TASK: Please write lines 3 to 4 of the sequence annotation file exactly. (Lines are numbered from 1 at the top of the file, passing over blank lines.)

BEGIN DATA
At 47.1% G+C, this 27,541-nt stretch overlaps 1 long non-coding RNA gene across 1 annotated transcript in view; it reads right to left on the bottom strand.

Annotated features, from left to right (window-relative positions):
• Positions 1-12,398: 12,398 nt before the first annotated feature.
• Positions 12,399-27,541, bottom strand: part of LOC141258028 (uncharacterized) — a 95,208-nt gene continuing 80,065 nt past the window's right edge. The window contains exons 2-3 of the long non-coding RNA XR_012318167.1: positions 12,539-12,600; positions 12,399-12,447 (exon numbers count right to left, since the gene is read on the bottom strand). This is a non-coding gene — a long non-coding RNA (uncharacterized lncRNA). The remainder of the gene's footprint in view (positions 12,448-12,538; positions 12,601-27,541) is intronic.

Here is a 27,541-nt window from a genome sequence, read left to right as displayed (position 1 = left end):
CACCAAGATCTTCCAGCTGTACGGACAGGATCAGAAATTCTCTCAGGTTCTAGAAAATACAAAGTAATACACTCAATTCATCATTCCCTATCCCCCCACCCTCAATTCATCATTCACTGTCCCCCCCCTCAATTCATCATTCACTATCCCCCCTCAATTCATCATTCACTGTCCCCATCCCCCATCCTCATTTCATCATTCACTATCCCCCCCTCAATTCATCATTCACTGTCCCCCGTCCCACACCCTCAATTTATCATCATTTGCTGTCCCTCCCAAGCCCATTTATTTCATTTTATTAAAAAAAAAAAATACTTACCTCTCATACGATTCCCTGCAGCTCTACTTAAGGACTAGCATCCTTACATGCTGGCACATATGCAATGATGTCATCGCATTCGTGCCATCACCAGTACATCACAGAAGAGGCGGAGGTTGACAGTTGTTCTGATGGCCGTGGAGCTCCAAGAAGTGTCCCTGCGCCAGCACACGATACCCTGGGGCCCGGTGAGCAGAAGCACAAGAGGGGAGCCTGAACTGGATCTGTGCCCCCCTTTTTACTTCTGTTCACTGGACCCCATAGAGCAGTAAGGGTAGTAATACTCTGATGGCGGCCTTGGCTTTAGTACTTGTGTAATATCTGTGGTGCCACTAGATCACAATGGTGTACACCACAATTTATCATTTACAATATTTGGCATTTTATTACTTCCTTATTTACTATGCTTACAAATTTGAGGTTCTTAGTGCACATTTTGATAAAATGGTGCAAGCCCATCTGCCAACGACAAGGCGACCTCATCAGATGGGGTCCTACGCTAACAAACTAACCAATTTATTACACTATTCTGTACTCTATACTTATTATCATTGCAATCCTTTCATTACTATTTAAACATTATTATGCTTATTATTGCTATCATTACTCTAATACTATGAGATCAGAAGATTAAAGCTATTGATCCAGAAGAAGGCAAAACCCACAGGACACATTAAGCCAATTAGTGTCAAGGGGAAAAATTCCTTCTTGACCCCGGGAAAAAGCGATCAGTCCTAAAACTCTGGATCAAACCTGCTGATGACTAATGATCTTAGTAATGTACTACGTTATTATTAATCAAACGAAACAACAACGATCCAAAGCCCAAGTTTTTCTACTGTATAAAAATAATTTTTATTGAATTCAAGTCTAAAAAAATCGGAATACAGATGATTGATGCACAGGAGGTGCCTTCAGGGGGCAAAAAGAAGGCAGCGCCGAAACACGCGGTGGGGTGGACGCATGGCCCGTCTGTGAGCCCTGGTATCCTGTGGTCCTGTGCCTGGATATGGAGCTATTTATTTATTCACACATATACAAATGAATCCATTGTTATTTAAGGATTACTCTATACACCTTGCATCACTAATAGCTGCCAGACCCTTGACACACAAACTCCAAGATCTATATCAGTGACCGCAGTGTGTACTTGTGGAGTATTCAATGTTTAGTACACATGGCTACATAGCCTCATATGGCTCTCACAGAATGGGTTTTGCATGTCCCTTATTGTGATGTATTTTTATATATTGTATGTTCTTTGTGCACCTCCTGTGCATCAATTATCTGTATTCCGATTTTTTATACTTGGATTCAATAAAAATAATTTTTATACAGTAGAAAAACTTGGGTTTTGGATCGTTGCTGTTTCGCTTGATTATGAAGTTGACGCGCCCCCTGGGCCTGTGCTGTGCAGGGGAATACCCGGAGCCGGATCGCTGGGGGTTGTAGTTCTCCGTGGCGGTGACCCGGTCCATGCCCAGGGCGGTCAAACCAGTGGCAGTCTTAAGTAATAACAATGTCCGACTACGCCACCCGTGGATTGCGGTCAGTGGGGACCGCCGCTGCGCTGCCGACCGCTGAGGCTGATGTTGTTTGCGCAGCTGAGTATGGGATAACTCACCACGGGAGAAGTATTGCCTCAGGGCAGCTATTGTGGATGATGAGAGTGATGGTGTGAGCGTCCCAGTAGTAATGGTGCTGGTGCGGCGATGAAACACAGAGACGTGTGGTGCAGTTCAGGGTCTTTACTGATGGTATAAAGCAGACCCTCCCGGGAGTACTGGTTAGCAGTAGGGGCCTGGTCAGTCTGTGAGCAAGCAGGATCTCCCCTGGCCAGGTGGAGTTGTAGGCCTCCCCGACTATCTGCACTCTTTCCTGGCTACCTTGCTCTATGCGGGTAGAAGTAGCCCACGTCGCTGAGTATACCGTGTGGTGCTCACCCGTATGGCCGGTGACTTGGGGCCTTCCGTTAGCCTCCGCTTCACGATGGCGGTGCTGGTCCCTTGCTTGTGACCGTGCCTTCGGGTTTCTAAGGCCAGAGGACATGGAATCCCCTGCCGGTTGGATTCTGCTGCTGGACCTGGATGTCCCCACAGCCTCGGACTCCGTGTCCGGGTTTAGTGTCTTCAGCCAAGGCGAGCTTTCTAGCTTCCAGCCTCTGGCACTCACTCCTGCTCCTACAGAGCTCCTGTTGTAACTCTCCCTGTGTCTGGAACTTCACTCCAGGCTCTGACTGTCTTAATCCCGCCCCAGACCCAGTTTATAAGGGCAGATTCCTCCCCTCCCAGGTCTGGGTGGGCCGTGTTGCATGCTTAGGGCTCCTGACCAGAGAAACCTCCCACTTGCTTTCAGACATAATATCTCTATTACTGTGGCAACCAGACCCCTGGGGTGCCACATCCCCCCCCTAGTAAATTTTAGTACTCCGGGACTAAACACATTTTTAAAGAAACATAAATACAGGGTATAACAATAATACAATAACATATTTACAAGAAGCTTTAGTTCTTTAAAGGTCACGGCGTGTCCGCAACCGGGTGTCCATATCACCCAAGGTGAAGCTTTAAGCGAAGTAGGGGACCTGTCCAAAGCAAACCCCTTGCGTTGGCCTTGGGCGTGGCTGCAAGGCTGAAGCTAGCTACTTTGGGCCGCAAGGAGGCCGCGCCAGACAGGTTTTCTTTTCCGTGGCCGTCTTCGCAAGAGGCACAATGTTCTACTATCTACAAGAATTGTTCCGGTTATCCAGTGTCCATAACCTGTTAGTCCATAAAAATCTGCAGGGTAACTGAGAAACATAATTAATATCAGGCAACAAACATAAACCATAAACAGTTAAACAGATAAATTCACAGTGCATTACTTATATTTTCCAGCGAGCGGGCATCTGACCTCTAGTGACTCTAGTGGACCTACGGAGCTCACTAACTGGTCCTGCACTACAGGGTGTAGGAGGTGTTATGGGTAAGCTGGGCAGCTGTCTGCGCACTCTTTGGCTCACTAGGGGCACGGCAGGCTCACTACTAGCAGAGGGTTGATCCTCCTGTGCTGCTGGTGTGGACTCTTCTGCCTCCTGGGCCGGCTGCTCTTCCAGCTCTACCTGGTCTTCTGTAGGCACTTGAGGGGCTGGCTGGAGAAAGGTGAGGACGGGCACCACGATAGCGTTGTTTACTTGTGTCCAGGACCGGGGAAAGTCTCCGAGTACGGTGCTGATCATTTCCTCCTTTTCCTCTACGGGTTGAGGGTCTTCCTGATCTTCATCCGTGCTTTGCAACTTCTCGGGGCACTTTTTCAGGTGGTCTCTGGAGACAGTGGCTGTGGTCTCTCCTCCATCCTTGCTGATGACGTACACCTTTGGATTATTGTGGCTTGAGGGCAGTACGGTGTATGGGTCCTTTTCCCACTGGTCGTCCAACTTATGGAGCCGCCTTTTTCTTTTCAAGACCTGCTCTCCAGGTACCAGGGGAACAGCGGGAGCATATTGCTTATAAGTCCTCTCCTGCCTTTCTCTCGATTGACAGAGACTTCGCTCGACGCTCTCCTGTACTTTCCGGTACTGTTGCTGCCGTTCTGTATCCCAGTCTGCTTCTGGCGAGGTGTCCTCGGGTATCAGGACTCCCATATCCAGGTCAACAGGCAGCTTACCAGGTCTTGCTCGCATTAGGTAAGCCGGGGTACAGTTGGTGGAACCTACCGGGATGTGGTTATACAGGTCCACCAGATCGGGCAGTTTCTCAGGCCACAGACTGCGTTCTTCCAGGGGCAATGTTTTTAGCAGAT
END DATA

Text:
• Positions 1-12,398: 12,398 nt before the first annotated feature.
• Positions 12,399-27,541, bottom strand: part of LOC141258028 (uncharacterized) — a 95,208-nt gene continuing 80,065 nt past the window's right edge. The window contains exons 2-3 of the long non-coding RNA XR_012318167.1: positions 12,539-12,600; positions 12,399-12,447 (exon numbers count right to left, since the gene is read on the bottom strand). This is a non-coding gene — a long non-coding RNA (uncharacterized lncRNA). The remainder of the gene's footprint in view (positions 12,448-12,538; positions 12,601-27,541) is intronic.